Abstract #82466 Published in IGR 20-4

Telemetric Measurement of Intraocular Pressure via an Implantable Pressure Sensor-12-Month Results from the ARGOS-02 Trial

Choritz L; Mansouri K; van den Bosch J; Weigel M; Dick HB; Wagner M; Thieme H;
American Journal of Ophthalmology 2020; 209: 187-196

See also comment(s) by Tony Realini

PURPOSE: The aim of this study was to investigate the safety and performance of the second generation of an implantable intraocular pressure (IOP) sensor in patients with primary open angle glaucoma (POAG). DESIGN: prospective, noncomparative, open-label, multicenter clinical investigation. METHODS: In this study, patients with POAG, regularly scheduled for cataract surgery, were implanted with a ring-shaped, sulcus-placed, foldable IOP sensor in a single procedure after intraocular lens implantation. Surgical complications as well as adverse events (AEs) during 12 months of follow-up were recorded. At each follow-up visit, a complete ophthalmic examination, including visual acuity, IOP, slit lamp examination, and dilated funduscopy as well as comparative measurements between Goldmann applanation tonometry and the EYEMATE-IO implant were performed. RESULTS: The EYEMATE-IO implant was successfully implanted in 22 patients with few surgical complications and no unexpected device-related AEs. All ocular AEs resolved quickly under appropriate treatment. Comparative measurements showed good agreement between EYEMATE-IO and Goldmann applanation tonometry (GAT) with an intraclass correlation coefficient (ICC(3,k)) of 0.783 (95% confidence interval [CI]: 0.743, 0.817). EYEMATE-IO measurements were higher than GAT, with a mean difference of 3.2 mm Hg (95% CI: 2.8, 3.5 mm Hg). CONCLUSIONS: The EYEMATE-IO sensor was safely implanted in 22 patients and performed reliably until the end of follow-up. This device allows for continual and long-term measurements of IOP.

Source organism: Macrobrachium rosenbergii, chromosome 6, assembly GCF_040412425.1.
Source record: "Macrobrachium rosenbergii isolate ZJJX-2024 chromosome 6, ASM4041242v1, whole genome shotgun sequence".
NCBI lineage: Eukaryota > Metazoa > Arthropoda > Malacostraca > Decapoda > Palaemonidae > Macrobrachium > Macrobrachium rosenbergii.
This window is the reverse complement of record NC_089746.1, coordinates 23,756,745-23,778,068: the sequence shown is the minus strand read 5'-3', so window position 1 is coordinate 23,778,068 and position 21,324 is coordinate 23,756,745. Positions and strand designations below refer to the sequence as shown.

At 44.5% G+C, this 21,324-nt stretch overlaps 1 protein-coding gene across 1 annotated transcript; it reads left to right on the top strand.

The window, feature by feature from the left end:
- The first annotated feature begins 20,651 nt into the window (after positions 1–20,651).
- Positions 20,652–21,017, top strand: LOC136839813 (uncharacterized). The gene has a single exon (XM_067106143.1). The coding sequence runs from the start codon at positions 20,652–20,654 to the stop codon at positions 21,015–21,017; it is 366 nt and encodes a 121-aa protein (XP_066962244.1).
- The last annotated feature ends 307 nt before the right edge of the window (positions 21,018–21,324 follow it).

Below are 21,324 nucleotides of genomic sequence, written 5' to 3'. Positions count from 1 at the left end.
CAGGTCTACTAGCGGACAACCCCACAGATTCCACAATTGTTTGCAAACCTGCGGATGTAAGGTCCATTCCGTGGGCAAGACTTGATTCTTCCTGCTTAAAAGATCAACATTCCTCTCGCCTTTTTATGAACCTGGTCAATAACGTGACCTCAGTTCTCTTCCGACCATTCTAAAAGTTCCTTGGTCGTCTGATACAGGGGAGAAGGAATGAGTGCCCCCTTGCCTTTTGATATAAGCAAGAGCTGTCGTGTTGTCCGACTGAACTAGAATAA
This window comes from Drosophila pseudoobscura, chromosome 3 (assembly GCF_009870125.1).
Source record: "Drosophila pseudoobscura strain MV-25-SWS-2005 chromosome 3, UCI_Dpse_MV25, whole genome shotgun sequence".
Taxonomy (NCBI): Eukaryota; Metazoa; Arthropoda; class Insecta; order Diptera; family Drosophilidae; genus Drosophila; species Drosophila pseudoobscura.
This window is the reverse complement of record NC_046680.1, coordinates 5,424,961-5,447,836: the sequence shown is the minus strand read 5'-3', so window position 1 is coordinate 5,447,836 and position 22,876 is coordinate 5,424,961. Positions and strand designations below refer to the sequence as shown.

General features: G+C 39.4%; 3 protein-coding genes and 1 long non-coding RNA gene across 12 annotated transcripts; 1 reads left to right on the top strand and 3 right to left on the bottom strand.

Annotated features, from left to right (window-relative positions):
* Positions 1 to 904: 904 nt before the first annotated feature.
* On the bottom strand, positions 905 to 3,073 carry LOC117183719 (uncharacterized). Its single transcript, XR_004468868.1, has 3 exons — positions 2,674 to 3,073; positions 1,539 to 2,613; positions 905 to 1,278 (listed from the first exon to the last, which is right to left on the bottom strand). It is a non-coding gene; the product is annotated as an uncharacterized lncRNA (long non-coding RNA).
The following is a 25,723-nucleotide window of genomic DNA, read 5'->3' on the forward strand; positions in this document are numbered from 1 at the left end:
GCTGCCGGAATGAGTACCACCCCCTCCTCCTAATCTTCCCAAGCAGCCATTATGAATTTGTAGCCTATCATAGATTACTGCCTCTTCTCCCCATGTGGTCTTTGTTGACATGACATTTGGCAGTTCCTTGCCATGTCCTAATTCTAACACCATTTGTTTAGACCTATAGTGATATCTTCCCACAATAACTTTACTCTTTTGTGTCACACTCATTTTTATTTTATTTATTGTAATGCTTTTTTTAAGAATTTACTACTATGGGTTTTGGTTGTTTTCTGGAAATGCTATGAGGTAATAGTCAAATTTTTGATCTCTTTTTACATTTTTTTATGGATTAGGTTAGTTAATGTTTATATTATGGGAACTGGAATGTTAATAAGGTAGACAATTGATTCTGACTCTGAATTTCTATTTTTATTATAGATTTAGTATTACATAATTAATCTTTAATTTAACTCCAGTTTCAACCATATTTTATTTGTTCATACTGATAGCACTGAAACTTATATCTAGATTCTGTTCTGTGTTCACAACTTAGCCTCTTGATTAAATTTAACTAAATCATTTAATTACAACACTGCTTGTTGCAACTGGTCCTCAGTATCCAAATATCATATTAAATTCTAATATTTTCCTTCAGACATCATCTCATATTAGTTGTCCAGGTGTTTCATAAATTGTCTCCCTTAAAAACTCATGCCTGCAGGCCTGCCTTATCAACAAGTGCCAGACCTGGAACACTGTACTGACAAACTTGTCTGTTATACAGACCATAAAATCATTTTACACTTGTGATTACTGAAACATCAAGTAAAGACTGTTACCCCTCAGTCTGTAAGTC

University Eye Clinic Magdeburg, Magdeburg, Germany. Electronic address:

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6.19 Telemedicine (Part of: 6 Clinical examination methods)
6.1.1 Devices, techniques (Part of: 6 Clinical examination methods > 6.1 Intraocular pressure measurement; factors affecting IOP)

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